I then dive into secondary sources such as paintings, diaries, and newspaper reports from the time. It was these types of methods I usually used for establishing the presidential eye colors and skin tones. While the public’s exposure to events may have been limited to black and white engravings or photographs, they still had a really strong interest in what color things were in real life. So you’ll sometimes find, quite literally, colorful descriptions of what the press were reporting.
These eyewitness methods can potentially be unreliable, however, as they may have been filtered through tastes and biases from the time. For example, the silent movie actress Colleen Moore had heterochromia with one of her eyes being brown and the other blue. Although the press often did what it could to hide this, so painted magazine covers from the time show her with two brown eyes. So it’s always important to look for multiple sources when possible.
Finally, if I can’t find any research sources for a particular element, I do what I can to just find similar sources from the same era. Quite often it will be impossible to find an exact vase or rug which appeared in a photograph, but other examples from the same time period still exist to be referenced and that way at least the color palette will be era authentic.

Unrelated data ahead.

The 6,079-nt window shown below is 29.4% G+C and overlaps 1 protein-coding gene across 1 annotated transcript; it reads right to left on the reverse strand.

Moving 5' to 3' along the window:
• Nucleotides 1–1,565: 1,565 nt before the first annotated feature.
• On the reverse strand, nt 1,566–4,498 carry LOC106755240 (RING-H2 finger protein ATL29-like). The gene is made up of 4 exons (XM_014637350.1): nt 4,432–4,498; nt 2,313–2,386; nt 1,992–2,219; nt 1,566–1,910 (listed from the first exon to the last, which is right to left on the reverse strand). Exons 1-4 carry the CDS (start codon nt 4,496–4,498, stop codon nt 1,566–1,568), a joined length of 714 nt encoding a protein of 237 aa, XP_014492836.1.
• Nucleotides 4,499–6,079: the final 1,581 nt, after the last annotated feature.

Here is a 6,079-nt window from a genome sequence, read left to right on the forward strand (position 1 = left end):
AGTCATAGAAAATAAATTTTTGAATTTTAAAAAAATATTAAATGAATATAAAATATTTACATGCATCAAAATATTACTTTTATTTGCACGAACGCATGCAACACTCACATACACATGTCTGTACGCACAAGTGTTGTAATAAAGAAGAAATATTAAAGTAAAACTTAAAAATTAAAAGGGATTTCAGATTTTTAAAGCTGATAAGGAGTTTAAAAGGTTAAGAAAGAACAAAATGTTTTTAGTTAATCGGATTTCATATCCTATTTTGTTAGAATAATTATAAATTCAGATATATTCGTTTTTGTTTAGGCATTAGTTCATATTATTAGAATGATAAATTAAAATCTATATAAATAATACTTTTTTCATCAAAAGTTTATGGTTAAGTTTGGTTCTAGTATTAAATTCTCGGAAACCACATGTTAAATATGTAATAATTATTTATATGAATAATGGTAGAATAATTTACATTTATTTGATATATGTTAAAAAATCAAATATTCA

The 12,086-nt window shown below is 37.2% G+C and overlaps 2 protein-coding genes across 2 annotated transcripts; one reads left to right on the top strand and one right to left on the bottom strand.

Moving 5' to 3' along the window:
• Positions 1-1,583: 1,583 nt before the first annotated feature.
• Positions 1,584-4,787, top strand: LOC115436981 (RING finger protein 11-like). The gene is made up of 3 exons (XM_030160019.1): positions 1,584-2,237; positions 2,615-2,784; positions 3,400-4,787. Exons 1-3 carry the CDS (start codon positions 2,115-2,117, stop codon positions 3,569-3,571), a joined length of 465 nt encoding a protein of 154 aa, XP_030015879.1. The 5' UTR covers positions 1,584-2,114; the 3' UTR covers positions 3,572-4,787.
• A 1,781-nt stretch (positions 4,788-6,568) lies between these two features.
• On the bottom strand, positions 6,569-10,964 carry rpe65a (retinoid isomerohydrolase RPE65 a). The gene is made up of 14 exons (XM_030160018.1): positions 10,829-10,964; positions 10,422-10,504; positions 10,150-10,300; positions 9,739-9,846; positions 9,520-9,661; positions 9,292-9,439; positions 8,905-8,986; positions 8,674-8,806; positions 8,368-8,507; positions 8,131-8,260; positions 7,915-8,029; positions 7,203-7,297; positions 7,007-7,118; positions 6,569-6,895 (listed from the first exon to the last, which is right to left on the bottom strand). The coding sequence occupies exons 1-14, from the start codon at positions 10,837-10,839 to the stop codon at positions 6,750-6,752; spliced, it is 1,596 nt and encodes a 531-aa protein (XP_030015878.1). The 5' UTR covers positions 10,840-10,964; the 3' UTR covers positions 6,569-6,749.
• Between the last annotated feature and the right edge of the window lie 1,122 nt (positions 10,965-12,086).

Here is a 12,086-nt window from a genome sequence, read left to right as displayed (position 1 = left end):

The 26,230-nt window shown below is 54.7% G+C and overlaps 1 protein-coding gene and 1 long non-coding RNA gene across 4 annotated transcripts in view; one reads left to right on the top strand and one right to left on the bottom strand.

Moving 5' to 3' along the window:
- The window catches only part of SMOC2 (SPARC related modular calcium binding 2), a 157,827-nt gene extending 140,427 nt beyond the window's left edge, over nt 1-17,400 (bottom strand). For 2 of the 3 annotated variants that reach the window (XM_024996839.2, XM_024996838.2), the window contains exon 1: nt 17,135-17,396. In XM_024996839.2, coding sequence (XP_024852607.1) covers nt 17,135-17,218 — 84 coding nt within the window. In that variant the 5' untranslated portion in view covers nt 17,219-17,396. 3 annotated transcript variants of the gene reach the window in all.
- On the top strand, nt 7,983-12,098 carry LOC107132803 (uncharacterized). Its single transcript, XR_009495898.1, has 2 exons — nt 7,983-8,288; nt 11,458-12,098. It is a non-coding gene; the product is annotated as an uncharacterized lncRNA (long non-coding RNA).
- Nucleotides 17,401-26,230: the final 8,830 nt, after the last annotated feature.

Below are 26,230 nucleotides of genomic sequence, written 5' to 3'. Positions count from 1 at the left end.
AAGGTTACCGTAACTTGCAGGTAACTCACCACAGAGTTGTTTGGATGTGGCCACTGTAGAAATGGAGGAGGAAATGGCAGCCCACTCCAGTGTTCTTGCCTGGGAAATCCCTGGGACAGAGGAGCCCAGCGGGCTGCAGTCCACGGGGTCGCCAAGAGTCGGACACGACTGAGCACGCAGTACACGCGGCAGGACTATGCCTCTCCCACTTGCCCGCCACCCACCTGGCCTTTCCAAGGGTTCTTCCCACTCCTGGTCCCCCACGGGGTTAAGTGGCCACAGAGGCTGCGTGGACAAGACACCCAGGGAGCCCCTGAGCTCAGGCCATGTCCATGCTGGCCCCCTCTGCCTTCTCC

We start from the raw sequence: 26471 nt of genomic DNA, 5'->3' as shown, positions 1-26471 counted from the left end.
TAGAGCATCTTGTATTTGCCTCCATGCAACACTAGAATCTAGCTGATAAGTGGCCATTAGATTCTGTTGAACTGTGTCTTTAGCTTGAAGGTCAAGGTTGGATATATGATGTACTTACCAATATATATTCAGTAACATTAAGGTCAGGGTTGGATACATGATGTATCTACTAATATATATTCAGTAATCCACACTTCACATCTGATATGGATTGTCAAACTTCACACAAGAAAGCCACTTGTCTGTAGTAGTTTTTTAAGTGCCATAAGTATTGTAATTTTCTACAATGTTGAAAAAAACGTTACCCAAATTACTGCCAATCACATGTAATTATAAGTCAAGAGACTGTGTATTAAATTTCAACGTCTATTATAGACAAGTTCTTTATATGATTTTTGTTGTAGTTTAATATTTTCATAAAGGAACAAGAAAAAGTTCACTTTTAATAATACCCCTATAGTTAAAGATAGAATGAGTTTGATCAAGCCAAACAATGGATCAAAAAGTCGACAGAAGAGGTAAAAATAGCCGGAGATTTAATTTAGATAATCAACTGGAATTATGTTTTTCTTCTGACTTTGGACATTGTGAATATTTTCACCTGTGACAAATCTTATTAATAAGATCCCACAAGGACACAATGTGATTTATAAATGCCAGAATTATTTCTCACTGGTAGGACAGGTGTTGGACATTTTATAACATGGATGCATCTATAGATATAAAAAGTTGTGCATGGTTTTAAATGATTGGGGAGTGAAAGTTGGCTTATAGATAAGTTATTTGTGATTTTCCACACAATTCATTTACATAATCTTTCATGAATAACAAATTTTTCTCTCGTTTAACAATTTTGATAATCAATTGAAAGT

What is the most challenging aspect of colorizing a black and white photograph?
It’s probably, at least for me, that a picture really doesn’t start to come together as a cohesive whole until you’re maybe 90% finished in terms of process? I’ve worked on pictures before for potentially 16-17 hours, for the bigger images, without knowing if the picture will actually look good when I’ve finished working on it.
This tends to weigh quite heavily on the process, making me constantly question if I should abandon working on a particular image while it still looks terrible. Although it has certainly become less of an issue as I’ve gained more experience, as I’m now aware this is part of the process. However, even now I don’t feel completely at ease with a picture until those final stages have been reached.
For the photograph of Andrew Jackson—one of the few that exists—you had to do some extensive “damage control” by pairing the photo with an engraving done from the image. How was this process different from a standard restoration?